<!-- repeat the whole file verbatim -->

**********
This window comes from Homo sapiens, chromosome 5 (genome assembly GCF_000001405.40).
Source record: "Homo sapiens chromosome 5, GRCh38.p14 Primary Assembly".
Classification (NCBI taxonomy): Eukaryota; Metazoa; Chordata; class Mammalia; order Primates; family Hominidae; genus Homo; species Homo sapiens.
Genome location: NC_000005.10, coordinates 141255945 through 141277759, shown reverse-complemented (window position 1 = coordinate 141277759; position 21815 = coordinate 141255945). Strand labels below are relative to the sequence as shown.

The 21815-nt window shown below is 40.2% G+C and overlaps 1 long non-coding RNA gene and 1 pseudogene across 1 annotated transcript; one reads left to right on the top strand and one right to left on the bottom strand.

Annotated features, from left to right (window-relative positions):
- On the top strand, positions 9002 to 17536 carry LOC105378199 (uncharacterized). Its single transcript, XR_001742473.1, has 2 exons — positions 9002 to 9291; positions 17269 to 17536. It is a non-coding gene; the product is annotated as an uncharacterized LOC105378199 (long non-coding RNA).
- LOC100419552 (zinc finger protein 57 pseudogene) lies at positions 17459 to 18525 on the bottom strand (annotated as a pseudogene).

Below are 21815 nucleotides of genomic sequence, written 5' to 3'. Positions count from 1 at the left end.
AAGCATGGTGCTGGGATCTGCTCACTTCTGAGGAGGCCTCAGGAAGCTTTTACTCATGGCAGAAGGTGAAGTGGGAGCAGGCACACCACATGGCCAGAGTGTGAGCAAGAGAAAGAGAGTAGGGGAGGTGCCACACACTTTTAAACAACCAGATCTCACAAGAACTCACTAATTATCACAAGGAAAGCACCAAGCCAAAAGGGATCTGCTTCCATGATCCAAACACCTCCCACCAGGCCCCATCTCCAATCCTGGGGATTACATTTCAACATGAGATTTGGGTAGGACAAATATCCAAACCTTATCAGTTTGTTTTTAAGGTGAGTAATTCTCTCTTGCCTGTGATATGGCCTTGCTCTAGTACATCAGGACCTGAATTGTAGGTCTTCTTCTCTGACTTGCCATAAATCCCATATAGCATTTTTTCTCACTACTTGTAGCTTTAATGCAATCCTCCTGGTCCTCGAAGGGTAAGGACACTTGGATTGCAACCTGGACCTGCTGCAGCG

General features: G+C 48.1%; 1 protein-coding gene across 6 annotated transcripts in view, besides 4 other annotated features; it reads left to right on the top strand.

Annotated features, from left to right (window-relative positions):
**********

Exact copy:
This window comes from Homo sapiens, chromosome 5 (genome assembly GCF_000001405.40).
Source record: "Homo sapiens chromosome 5, GRCh38.p14 Primary Assembly".
Classification (NCBI taxonomy): Eukaryota; Metazoa; Chordata; class Mammalia; order Primates; family Hominidae; genus Homo; species Homo sapiens.
Genome location: NC_000005.10, coordinates 141255945 through 141277759, shown reverse-complemented (window position 1 = coordinate 141277759; position 21815 = coordinate 141255945). Strand labels below are relative to the sequence as shown.

The 21815-nt window shown below is 40.2% G+C and overlaps 1 long non-coding RNA gene and 1 pseudogene across 1 annotated transcript; one reads left to right on the top strand and one right to left on the bottom strand.

Annotated features, from left to right (window-relative positions):
- On the top strand, positions 9002 to 17536 carry LOC105378199 (uncharacterized). Its single transcript, XR_001742473.1, has 2 exons — positions 9002 to 9291; positions 17269 to 17536. It is a non-coding gene; the product is annotated as an uncharacterized LOC105378199 (long non-coding RNA).
- LOC100419552 (zinc finger protein 57 pseudogene) lies at positions 17459 to 18525 on the bottom strand (annotated as a pseudogene).

Below are 21815 nucleotides of genomic sequence, written 5' to 3'. Positions count from 1 at the left end.
AAGCATGGTGCTGGGATCTGCTCACTTCTGAGGAGGCCTCAGGAAGCTTTTACTCATGGCAGAAGGTGAAGTGGGAGCAGGCACACCACATGGCCAGAGTGTGAGCAAGAGAAAGAGAGTAGGGGAGGTGCCACACACTTTTAAACAACCAGATCTCACAAGAACTCACTAATTATCACAAGGAAAGCACCAAGCCAAAAGGGATCTGCTTCCATGATCCAAACACCTCCCACCAGGCCCCATCTCCAATCCTGGGGATTACATTTCAACATGAGATTTGGGTAGGACAAATATCCAAACCTTATCAGTTTGTTTTTAAGGTGAGTAATTCTCTCTTGCCTGTGATATGGCCTTGCTCTAGTACATCAGGACCTGAATTGTAGGTCTTCTTCTCTGACTTGCCATAAATCCCATATAGCATTTTTTCTCACTACTTGTAGCTTTAATGCAATCCTCCTGGTCCTCGAAGGGTAAGGACACTTGGATTGCAACCTGGACCTGCTGCAGCG

General features: G+C 48.1%; 1 protein-coding gene across 6 annotated transcripts in view, besides 4 other annotated features; it reads left to right on the top strand.

Annotated features, from left to right (window-relative positions):